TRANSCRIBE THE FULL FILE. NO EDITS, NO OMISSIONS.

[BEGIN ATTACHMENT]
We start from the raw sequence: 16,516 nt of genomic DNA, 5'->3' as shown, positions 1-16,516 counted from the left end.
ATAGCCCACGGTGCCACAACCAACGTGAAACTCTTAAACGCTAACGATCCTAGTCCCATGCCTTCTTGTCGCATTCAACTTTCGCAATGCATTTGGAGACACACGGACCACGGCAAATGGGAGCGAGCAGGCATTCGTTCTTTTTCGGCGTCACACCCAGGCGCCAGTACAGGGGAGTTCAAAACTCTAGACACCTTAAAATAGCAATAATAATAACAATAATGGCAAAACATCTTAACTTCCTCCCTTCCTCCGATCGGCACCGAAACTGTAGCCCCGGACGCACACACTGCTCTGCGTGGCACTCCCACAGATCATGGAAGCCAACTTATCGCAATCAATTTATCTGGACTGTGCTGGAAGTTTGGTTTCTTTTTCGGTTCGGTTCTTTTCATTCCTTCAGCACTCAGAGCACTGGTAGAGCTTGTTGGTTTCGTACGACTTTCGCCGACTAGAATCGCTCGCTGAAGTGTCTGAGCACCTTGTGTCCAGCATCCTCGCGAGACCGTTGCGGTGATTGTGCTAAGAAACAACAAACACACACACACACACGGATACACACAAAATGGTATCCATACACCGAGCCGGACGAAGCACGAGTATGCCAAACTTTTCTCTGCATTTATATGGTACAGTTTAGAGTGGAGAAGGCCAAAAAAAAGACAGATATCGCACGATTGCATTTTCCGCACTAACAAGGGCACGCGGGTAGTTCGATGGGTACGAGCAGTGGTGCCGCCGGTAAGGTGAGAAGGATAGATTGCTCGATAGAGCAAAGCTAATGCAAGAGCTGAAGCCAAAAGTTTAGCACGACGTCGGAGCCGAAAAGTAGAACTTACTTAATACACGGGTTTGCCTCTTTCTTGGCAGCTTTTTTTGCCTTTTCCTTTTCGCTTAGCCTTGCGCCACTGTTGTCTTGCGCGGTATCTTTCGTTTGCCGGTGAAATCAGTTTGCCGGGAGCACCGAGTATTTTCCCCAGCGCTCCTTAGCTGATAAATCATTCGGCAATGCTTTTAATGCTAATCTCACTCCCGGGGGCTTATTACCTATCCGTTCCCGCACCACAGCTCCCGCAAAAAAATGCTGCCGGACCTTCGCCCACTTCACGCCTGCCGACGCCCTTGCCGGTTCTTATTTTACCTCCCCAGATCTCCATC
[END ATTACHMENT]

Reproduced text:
We start from the raw sequence: 16,516 nt of genomic DNA, 5'->3' as shown, positions 1-16,516 counted from the left end.
ATAGCCCACGGTGCCACAACCAACGTGAAACTCTTAAACGCTAACGATCCTAGTCCCATGCCTTCTTGTCGCATTCAACTTTCGCAATGCATTTGGAGACACACGGACCACGGCAAATGGGAGCGAGCAGGCATTCGTTCTTTTTCGGCGTCACACCCAGGCGCCAGTACAGGGGAGTTCAAAACTCTAGACACCTTAAAATAGCAATAATAATAACAATAATGGCAAAACATCTTAACTTCCTCCCTTCCTCCGATCGGCACCGAAACTGTAGCCCCGGACGCACACACTGCTCTGCGTGGCACTCCCACAGATCATGGAAGCCAACTTATCGCAATCAATTTATCTGGACTGTGCTGGAAGTTTGGTTTCTTTTTCGGTTCGGTTCTTTTCATTCCTTCAGCACTCAGAGCACTGGTAGAGCTTGTTGGTTTCGTACGACTTTCGCCGACTAGAATCGCTCGCTGAAGTGTCTGAGCACCTTGTGTCCAGCATCCTCGCGAGACCGTTGCGGTGATTGTGCTAAGAAACAACAAACACACACACACACACGGATACACACAAAATGGTATCCATACACCGAGCCGGACGAAGCACGAGTATGCCAAACTTTTCTCTGCATTTATATGGTACAGTTTAGAGTGGAGAAGGCCAAAAAAAAGACAGATATCGCACGATTGCATTTTCCGCACTAACAAGGGCACGCGGGTAGTTCGATGGGTACGAGCAGTGGTGCCGCCGGTAAGGTGAGAAGGATAGATTGCTCGATAGAGCAAAGCTAATGCAAGAGCTGAAGCCAAAAGTTTAGCACGACGTCGGAGCCGAAAAGTAGAACTTACTTAATACACGGGTTTGCCTCTTTCTTGGCAGCTTTTTTTGCCTTTTCCTTTTCGCTTAGCCTTGCGCCACTGTTGTCTTGCGCGGTATCTTTCGTTTGCCGGTGAAATCAGTTTGCCGGGAGCACCGAGTATTTTCCCCAGCGCTCCTTAGCTGATAAATCATTCGGCAATGCTTTTAATGCTAATCTCACTCCCGGGGGCTTATTACCTATCCGTTCCCGCACCACAGCTCCCGCAAAAAAATGCTGCCGGACCTTCGCCCACTTCACGCCTGCCGACGCCCTTGCCGGTTCTTATTTTACCTCCCCAGATCTCCATC